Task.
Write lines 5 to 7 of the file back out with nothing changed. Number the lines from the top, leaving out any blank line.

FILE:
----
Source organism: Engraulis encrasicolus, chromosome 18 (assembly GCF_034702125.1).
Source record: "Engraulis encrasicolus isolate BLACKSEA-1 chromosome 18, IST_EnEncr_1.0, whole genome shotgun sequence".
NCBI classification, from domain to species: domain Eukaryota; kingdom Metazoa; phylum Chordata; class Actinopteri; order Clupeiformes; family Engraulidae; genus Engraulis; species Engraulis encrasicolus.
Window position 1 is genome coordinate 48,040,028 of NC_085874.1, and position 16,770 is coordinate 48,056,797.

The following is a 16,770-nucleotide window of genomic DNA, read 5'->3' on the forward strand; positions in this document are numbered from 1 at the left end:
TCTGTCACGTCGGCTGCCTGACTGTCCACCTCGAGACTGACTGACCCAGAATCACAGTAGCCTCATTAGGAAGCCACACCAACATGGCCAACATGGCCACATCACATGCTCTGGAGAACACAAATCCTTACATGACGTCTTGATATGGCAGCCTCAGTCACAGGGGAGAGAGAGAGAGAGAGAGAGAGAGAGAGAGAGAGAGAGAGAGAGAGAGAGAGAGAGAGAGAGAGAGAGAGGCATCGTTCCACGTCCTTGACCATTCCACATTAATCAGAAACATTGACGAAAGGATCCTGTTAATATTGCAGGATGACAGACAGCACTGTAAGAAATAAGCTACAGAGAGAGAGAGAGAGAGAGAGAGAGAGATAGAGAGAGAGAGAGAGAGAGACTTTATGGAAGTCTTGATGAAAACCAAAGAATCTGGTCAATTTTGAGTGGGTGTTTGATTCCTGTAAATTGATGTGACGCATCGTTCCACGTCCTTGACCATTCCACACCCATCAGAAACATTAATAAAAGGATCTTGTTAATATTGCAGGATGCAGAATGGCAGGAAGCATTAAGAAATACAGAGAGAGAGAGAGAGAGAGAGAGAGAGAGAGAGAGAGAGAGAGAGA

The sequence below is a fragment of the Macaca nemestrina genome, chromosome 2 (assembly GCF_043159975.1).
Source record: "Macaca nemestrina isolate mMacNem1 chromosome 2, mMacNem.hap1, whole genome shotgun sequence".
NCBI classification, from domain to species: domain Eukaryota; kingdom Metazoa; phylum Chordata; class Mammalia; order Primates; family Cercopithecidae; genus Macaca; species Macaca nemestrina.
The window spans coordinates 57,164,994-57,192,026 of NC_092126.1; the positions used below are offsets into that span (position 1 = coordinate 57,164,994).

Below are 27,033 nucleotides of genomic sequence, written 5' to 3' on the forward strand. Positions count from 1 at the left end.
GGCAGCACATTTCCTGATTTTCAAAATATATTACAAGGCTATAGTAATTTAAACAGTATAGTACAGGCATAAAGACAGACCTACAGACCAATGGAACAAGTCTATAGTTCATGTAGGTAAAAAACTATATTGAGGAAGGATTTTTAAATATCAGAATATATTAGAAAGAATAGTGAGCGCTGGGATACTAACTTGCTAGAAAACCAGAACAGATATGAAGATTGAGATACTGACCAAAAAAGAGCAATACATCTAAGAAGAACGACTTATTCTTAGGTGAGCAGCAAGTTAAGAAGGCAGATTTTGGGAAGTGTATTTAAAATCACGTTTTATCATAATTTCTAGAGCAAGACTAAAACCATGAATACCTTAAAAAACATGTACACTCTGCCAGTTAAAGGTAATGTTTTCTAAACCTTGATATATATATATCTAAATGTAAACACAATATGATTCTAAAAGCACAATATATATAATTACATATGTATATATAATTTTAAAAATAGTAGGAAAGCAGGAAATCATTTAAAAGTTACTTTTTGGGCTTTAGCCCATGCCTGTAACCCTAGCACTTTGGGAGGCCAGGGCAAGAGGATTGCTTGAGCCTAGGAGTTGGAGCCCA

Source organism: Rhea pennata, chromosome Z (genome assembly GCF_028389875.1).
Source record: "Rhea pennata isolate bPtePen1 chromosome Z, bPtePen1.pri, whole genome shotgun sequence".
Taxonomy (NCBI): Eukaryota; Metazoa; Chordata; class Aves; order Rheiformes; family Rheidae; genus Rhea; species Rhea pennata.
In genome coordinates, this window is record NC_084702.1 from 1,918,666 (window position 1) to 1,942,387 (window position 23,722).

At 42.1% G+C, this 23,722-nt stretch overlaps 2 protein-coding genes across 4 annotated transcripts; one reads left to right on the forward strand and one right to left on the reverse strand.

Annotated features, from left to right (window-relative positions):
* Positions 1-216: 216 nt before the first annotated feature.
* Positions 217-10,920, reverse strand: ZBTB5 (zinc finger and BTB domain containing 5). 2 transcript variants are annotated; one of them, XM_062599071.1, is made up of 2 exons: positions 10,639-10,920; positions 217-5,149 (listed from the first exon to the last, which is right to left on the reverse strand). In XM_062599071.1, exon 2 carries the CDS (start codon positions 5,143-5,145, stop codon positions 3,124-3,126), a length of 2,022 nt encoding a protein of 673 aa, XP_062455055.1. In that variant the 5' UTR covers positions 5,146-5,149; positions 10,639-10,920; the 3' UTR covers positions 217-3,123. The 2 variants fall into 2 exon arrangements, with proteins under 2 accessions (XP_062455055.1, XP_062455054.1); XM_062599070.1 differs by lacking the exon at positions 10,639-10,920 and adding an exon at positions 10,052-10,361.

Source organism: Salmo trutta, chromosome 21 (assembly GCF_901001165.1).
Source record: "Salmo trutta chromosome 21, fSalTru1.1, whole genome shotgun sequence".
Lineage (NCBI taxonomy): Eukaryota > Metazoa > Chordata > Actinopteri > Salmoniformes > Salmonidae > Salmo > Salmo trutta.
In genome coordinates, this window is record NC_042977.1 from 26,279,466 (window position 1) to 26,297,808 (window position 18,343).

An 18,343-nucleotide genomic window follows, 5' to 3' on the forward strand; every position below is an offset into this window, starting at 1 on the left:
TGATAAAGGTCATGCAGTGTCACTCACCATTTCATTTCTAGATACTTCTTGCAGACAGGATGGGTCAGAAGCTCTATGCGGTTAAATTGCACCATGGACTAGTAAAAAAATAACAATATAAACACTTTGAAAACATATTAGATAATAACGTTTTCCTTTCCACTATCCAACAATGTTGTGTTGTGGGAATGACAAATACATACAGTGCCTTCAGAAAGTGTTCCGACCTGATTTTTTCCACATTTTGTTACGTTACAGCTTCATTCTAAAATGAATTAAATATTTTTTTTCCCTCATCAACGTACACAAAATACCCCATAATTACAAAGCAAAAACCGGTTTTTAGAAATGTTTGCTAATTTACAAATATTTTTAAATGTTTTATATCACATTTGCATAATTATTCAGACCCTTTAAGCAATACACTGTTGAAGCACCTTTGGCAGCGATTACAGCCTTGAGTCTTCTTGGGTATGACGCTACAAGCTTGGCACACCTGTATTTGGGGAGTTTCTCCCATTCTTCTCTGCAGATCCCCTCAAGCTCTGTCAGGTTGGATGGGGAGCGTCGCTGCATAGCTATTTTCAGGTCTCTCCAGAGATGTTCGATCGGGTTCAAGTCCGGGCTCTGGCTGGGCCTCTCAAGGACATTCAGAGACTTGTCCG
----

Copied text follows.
The following is a 16,770-nucleotide window of genomic DNA, read 5'->3' on the forward strand; positions in this document are numbered from 1 at the left end:
TCTGTCACGTCGGCTGCCTGACTGTCCACCTCGAGACTGACTGACCCAGAATCACAGTAGCCTCATTAGGAAGCCACACCAACATGGCCAACATGGCCACATCACATGCTCTGGAGAACACAAATCCTTACATGACGTCTTGATATGGCAGCCTCAGTCACAGGGGAGAGAGAGAGAGAGAGAGAGAGAGAGAGAGAGAGAGAGAGAGAGAGAGAGAGAGAGAGAGAGAGAGAGAGGCATCGTTCCACGTCCTTGACCATTCCACATTAATCAGAAACATTGACGAAAGGATCCTGTTAATATTGCAGGATGACAGACAGCACTGTAAGAAATAAGCTACAGAGAGAGAGAGAGAGAGAGAGAGAGAGATAGAGAGAGAGAGAGAGAGAGACTTTATGGAAGTCTTGATGAAAACCAAAGAATCTGGTCAATTTTGAGTGGGTGTTTGATTCCTGTAAATTGATGTGACGCATCGTTCCACGTCCTTGACCATTCCACACCCATCAGAAACATTAATAAAAGGATCTTGTTAATATTGCAGGATGCAGAATGGCAGGAAGCATTAAGAAATACAGAGAGAGAGAGAGAGAGAGAGAGAGAGAGAGAGAGAGAGAGAGAGA

The sequence below is a fragment of the Macaca nemestrina genome, chromosome 2 (assembly GCF_043159975.1).